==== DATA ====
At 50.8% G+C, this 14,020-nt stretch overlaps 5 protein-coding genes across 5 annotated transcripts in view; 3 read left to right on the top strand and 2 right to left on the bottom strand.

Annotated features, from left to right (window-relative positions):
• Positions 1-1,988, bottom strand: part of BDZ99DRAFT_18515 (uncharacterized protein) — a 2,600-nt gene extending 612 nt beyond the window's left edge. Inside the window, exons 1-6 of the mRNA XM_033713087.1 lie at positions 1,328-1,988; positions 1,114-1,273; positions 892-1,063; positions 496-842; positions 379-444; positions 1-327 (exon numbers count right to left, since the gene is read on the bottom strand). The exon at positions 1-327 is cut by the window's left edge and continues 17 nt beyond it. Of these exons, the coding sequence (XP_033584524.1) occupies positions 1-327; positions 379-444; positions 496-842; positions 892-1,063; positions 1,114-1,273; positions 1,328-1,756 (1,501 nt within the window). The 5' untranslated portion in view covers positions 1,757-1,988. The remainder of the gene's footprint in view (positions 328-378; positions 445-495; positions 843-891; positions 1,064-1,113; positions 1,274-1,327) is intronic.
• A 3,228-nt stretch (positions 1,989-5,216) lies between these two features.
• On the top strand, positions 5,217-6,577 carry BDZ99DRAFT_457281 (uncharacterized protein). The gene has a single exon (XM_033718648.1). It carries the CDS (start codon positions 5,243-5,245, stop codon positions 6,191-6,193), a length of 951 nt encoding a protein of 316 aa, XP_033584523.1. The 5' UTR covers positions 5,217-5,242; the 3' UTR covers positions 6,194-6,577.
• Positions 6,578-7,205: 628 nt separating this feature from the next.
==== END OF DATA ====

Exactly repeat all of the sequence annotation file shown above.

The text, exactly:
At 50.8% G+C, this 14,020-nt stretch overlaps 5 protein-coding genes across 5 annotated transcripts in view; 3 read left to right on the top strand and 2 right to left on the bottom strand.

Annotated features, from left to right (window-relative positions):
• Positions 1-1,988, bottom strand: part of BDZ99DRAFT_18515 (uncharacterized protein) — a 2,600-nt gene extending 612 nt beyond the window's left edge. Inside the window, exons 1-6 of the mRNA XM_033713087.1 lie at positions 1,328-1,988; positions 1,114-1,273; positions 892-1,063; positions 496-842; positions 379-444; positions 1-327 (exon numbers count right to left, since the gene is read on the bottom strand). The exon at positions 1-327 is cut by the window's left edge and continues 17 nt beyond it. Of these exons, the coding sequence (XP_033584524.1) occupies positions 1-327; positions 379-444; positions 496-842; positions 892-1,063; positions 1,114-1,273; positions 1,328-1,756 (1,501 nt within the window). The 5' untranslated portion in view covers positions 1,757-1,988. The remainder of the gene's footprint in view (positions 328-378; positions 445-495; positions 843-891; positions 1,064-1,113; positions 1,274-1,327) is intronic.
• A 3,228-nt stretch (positions 1,989-5,216) lies between these two features.
• On the top strand, positions 5,217-6,577 carry BDZ99DRAFT_457281 (uncharacterized protein). The gene has a single exon (XM_033718648.1). It carries the CDS (start codon positions 5,243-5,245, stop codon positions 6,191-6,193), a length of 951 nt encoding a protein of 316 aa, XP_033584523.1. The 5' UTR covers positions 5,217-5,242; the 3' UTR covers positions 6,194-6,577.
• Positions 6,578-7,205: 628 nt separating this feature from the next.